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Title

The thyroid hormone receptors modulate the skin response to retinoids

AuthorsGarcía-Serrano, Laura; Gómez-Ferrería, María Ana ; Contreras-Jurado, Constanza; Segrelles, Carmen; Paramio, Jesús M.; Aranda, Ana
KeywordsKeratin gene-expression
Union-of-pharmacology
Nuclear receptors
Terminal differentiation
Epidermal transglutaminase
Acid receptors
Hair follicle
Issue Date17-Aug-2011
PublisherPublic Library of Science
CitationPLoS ONE 6(8): e23825 (2011)
Abstract[Background]: Retinoids play an important role in skin homeostasis and when administered topically cause skin hyperplasia, abnormal epidermal differentiation and inflammation. Thyroidal status in humans also influences skin morphology and function and we have recently shown that the thyroid hormone receptors (TRs) are required for a normal proliferative response to 12-O-tetradecanolyphorbol-13-acetate (TPA) in mice. [Methodology/Principal Findings]: We have compared the epidermal response of mice lacking the thyroid hormone receptor binding isoforms TRα1 and TRβ to retinoids and TPA. Reduced hyperplasia and a decreased number of proliferating cells in the basal layer in response to 9-cis-RA and TPA were found in the epidermis of TR-deficient mice. Nuclear levels of proteins important for cell proliferation were altered, and expression of keratins 5 and 6 was also reduced, concomitantly with the decreased number of epidermal cell layers. In control mice the retinoid (but not TPA) induced parakeratosis and diminished expression of keratin 10 and loricrin, markers of early and terminal epidermal differentiation, respectively. This reduction was more accentuated in the TR deficient animals, whereas they did not present parakeratosis. Therefore, TRs modulate both the proliferative response to retinoids and their inhibitory effects on skin differentiation. Reduced proliferation, which was reversed upon thyroxine treatment, was also found in hypothyroid mice, demonstrating that thyroid hormone binding to TRs is required for the normal response to retinoids. In addition, the mRNA levels of the pro-inflammatory cytokines TNFα and IL-6 and the chemotactic proteins S1008A and S1008B were significantly elevated in the skin of TR knock-out mice after TPA or 9-cis-RA treatment and immune cell infiltration was also enhanced. [Conclusions/significance]: Since retinoids are commonly used for the treatment of skin disorders, these results demonstrating that TRs regulate skin proliferation, differentiation and inflammation in response to these compounds could have not only physiological but also therapeutic implications.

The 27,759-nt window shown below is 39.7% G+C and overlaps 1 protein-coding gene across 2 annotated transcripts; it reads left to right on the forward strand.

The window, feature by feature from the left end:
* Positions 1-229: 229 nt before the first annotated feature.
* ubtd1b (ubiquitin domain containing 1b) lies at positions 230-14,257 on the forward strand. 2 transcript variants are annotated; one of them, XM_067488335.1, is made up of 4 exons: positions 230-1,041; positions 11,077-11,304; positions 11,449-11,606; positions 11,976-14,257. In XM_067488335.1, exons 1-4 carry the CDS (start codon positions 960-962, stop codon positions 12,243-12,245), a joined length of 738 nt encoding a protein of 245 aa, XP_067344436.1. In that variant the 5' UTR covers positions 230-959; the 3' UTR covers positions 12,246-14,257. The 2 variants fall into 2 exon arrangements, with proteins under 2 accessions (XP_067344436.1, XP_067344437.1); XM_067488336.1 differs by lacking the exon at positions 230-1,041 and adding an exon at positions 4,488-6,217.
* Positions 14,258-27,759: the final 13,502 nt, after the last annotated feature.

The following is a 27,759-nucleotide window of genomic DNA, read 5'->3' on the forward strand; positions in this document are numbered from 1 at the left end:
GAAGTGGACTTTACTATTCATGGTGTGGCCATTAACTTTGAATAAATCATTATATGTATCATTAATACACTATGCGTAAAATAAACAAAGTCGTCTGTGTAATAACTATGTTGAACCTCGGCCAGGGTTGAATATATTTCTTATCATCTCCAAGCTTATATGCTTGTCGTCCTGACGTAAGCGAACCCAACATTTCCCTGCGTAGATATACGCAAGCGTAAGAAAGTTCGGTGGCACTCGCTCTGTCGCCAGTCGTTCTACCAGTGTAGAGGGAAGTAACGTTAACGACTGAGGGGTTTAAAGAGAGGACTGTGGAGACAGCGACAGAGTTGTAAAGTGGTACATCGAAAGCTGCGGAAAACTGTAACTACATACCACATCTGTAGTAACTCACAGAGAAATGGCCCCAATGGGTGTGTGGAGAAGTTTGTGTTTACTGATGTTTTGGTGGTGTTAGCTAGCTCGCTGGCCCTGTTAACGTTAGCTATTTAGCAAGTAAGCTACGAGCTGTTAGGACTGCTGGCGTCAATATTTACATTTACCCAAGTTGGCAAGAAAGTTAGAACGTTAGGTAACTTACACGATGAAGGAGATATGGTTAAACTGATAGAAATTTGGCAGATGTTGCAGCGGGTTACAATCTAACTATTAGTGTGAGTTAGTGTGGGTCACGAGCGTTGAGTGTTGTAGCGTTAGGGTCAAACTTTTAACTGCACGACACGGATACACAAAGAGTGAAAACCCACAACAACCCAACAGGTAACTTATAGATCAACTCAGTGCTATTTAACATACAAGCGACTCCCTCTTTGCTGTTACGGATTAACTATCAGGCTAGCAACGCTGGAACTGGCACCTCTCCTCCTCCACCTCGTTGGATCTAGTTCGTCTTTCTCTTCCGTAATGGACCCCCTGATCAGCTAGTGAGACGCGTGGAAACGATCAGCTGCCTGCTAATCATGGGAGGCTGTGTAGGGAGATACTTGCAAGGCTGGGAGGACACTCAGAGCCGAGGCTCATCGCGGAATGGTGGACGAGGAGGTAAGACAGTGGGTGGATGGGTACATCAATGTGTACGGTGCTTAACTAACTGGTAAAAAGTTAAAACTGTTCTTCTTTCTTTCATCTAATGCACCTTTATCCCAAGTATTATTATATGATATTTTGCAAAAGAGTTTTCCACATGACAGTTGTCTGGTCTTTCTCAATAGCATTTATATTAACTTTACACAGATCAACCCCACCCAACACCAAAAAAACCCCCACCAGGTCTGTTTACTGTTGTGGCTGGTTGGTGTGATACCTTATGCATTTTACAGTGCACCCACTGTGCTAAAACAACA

Publisher version (URL)http://dx.doi.org/10.1371/journal.pone.0023825
URIhttp://hdl.handle.net/10261/40020
DOI10.1371/journal.pone.0023825
ISSN1932-6203
Appears in Collections:(IIBM) Artículos
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